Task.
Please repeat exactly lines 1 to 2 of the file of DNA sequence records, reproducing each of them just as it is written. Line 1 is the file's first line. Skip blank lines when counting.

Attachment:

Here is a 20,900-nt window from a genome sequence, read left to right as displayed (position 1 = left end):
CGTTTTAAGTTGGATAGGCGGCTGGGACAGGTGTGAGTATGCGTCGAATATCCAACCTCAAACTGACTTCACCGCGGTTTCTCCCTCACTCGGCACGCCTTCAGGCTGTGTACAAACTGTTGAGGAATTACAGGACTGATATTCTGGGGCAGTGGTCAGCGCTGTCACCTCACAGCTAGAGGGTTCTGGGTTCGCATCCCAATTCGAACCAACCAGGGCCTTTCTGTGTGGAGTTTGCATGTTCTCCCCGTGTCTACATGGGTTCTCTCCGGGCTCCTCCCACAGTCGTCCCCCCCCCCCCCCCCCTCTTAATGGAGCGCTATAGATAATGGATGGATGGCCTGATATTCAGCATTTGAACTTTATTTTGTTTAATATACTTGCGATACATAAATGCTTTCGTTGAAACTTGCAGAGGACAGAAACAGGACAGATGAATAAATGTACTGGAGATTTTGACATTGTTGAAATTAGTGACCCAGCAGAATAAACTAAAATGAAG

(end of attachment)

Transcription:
Here is a 20,900-nt window from a genome sequence, read left to right as displayed (position 1 = left end):
CGTTTTAAGTTGGATAGGCGGCTGGGACAGGTGTGAGTATGCGTCGAATATCCAACCTCAAACTGACTTCACCGCGGTTTCTCCCTCACTCGGCACGCCTTCAGGCTGTGTACAAACTGTTGAGGAATTACAGGACTGATATTCTGGGGCAGTGGTCAGCGCTGTCACCTCACAGCTAGAGGGTTCTGGGTTCGCATCCCAATTCGAACCAACCAGGGCCTTTCTGTGTGGAGTTTGCATGTTCTCCCCGTGTCTACATGGGTTCTCTCCGGGCTCCTCCCACAGTCGTCCCCCCCCCCCCCCCCCTCTTAATGGAGCGCTATAGATAATGGATGGATGGCCTGATATTCAGCATTTGAACTTTATTTTGTTTAATATACTTGCGATACATAAATGCTTTCGTTGAAACTTGCAGAGGACAGAAACAGGACAGATGAATAAATGTACTGGAGATTTTGACATTGTTGAAATTAGTGACCCAGCAGAATAAACTAAAATGAAG